AI to fundamentally change current systems in the energy sector – experts

AI to fundamentally change current systems in the energy sector – experts
Image credit: [epstudio20]

Artificial Intelligence (AI) is to play a significant role in the energy sector and will simplify decision-making when it comes to analysing consumer patterns and their economic impact.

This was one of the key messages from Alan Winde, Premier of the Western Cape province of South Africa, who hosted an Energy Digicon under the theme What role will Artificial Intelligence play in the future of energy generation?

Keynote speaker Martin Svensson, co-director of AI Sweden, said looking ahead, AI will impose greater challenges on the energy sector.

Citing the conversion of the automotive sector to a fully electric-based one, Svensson said the question is how to build the new system by harnessing AI.

Svensson said that in the future, individuals would also be able to produce their own energy, largely from solar power and AI applications would be integrated into this.

“Imagine a future where we are our own energy producers and what we produce we will be able to trade and have a system that optimises that from a financial perspective.” 

Forging a new energy system

Referencing think-tank RethinkX’s research – Rethinking Energy 2020-2030 – which says that we are on “the cusp of the fastest, deepest, most profound disruption of the energy sector in over a century”, Svensson said the current system will be disrupted by a new one.

RethinkX says that with most disruptions, this one is being driven by the convergence of several key technologies whose costs and capabilities have been improving on consistent and predictable trajectories.

These are solar photovoltaic power, wind power and lithium-ion battery energy storage. 

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“Our analysis shows that 100% clean electricity from the combination of solar, wind, and batteries (SWB) is both physically possible and economically affordable across the entire continental United States as well as the overwhelming majority of other populated regions of the world by 2030,” said RethinkX.

“Adoption of SWB is growing exponentially worldwide and disruption is now inevitable because by 2030 they will offer the cheapest electricity option for most regions. Coal, gas, and nuclear power assets will become stranded during the 2020s, and no new investment in these technologies is rational from this point forward.”

Energy systems run completely on renewable energy sources

Svensson said the new energy system will look completely different to the current one. He said, for a province like the Western Cape, the future system could be one without loadshedding. This would be achieved through a system that would be 100% solar, wind and battery based. 

“This is not driven by the current issues you face or by climate activism, but economical forces. That’s why I’m confident this will happen. There is a lot of positive opportunities.”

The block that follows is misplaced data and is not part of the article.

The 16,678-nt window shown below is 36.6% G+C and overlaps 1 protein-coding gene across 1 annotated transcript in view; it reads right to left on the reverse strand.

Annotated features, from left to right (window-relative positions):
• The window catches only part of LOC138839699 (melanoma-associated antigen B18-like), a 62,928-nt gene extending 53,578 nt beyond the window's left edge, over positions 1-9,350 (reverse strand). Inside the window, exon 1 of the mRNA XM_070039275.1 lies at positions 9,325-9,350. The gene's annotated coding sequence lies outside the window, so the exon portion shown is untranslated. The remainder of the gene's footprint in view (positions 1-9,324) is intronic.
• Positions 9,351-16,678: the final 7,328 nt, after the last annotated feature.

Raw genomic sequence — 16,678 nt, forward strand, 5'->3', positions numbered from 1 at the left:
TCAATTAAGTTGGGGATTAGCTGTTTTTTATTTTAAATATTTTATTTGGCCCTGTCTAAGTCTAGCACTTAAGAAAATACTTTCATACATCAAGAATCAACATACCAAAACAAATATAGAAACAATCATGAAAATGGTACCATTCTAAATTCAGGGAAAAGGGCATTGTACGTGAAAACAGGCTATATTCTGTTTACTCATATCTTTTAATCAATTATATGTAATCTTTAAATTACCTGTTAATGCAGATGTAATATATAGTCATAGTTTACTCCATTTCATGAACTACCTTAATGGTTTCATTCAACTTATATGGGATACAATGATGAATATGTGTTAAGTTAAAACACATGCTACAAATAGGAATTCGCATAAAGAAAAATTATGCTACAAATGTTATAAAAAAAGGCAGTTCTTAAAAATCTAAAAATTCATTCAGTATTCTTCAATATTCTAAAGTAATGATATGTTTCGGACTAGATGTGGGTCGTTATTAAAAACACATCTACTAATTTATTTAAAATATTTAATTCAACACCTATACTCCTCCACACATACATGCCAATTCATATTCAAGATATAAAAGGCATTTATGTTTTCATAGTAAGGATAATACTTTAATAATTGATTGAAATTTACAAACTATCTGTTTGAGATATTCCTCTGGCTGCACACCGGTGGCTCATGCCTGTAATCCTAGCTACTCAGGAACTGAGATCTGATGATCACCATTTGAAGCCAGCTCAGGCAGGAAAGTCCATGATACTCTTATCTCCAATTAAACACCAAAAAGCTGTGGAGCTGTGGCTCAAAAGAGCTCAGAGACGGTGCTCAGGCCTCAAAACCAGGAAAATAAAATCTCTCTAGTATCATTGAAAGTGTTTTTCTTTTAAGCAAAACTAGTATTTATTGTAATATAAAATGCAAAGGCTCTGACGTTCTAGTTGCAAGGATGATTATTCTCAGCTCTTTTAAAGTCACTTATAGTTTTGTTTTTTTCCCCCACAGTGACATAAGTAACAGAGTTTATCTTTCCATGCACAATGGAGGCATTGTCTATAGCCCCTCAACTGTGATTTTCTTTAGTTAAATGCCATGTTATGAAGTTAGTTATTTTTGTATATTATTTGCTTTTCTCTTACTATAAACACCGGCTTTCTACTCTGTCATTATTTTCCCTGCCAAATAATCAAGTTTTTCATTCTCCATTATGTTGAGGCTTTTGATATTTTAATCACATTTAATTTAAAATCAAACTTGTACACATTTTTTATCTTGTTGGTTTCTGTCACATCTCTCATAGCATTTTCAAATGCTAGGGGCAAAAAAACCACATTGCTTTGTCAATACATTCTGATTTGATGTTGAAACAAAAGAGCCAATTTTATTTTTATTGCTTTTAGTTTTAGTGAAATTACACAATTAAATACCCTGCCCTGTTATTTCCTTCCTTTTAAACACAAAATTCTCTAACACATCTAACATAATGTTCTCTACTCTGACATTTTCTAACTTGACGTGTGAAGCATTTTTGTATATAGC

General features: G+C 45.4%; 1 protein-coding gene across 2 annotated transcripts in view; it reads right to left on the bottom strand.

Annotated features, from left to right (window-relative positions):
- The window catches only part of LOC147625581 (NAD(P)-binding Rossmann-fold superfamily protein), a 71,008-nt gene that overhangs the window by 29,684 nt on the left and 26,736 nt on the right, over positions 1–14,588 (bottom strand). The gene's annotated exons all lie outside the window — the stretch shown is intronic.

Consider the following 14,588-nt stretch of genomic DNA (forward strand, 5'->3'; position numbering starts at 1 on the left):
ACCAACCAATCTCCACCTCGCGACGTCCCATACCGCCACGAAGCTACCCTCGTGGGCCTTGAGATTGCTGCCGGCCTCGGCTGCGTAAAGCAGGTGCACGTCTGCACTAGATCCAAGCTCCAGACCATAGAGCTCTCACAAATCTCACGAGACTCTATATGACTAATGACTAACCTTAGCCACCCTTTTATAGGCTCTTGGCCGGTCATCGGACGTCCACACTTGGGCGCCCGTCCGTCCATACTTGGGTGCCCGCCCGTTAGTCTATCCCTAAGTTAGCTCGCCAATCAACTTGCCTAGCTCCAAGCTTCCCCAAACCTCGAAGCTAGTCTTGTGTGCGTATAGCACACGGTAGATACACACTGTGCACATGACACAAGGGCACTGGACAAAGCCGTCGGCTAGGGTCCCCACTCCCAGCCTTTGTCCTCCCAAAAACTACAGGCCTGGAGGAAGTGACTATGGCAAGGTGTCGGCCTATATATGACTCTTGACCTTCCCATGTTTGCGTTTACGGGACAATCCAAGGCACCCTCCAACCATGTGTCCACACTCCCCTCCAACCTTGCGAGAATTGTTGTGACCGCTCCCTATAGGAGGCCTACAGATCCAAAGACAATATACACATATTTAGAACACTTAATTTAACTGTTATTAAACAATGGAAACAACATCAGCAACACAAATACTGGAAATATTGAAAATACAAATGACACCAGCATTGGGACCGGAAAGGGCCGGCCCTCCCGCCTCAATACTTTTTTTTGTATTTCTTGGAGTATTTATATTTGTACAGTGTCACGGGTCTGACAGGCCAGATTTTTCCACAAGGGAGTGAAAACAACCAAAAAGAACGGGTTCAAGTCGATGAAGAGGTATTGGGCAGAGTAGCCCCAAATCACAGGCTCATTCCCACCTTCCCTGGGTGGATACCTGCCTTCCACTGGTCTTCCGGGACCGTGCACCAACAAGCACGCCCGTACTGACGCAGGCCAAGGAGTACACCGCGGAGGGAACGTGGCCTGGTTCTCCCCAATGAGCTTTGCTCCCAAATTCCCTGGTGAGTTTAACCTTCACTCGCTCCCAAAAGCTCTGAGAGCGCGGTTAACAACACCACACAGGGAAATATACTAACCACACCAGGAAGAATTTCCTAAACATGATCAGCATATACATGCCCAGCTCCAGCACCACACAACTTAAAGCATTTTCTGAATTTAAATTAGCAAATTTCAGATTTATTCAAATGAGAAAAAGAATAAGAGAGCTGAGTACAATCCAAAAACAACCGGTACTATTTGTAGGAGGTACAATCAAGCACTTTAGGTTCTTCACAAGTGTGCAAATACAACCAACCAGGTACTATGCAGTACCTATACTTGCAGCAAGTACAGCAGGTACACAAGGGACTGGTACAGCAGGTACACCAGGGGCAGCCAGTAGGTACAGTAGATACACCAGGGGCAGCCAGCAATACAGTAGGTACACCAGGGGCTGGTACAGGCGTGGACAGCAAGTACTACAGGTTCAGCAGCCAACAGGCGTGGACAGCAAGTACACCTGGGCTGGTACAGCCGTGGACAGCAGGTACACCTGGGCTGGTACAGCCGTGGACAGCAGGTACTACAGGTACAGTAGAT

Svensson said solar and wind are already the cheapest new-generation options. It also costs less than existing coal, gas and nuclear power plants. The cost of SWB systems will fall another 70% by 2030, making disruption “inevitable”.

In terms of the Western Cape, Svensson said the region could have a “future of energy abundance.”

Based on modelling from California in the US, which has a similar solar and wind profile to the Western Cape, Svensson said in the next 10 years, the province could generate 14GW of solar, 1.7GW of wind and 80GWh of energy storage.

“This ‘super power’ will be enough to electrify the entire transportation sector and more,” said Svensson. He said the province had already started on this journey.

“This is within reach… The opportunity is here to accelerate this. This will solve the current situation,” said Svensson.

In terms of scepticism around AI, Svensson said it was important to learn and understand AI to help mitigate any possible risks it may pose. 

“We need to learn how to use it, but we do need to learn how to manage risks over time.”

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AI to play a huge role in the energy space

Special Advisor to the Premier on Energy, Alwie Lester, said AI will start to play a lot more of a critical role in the energy space.

“With the advent of AI, you could have a dynamic system that is managed by information and data that’s readily available and processed quite quickly,” Lester said.

“Typically, you could have a system operator that responds to things very differently based on AI as opposed to the conventional way we are responding to the system at the moment.”

“In the general energy space, I think we will start to see AI play a lot more of a critical role because you’re sitting with millions and millions of terabytes of information, especially the energy information but also economic and consumer information,” Lester added.

“And if you have the ability to sort of link these, your decisions around what energy at what point and at what price becomes rather easier when you have a system that can do this for you. The opportunity for AI to play a bigger role, particularly in the energy space is huge.

“We need to encourage the industry to look at this more holistically and not just try and solve one problem with it.

“But also look at it as part of the industry going forward.” 

Originally published by Yunus Kemp on ESI.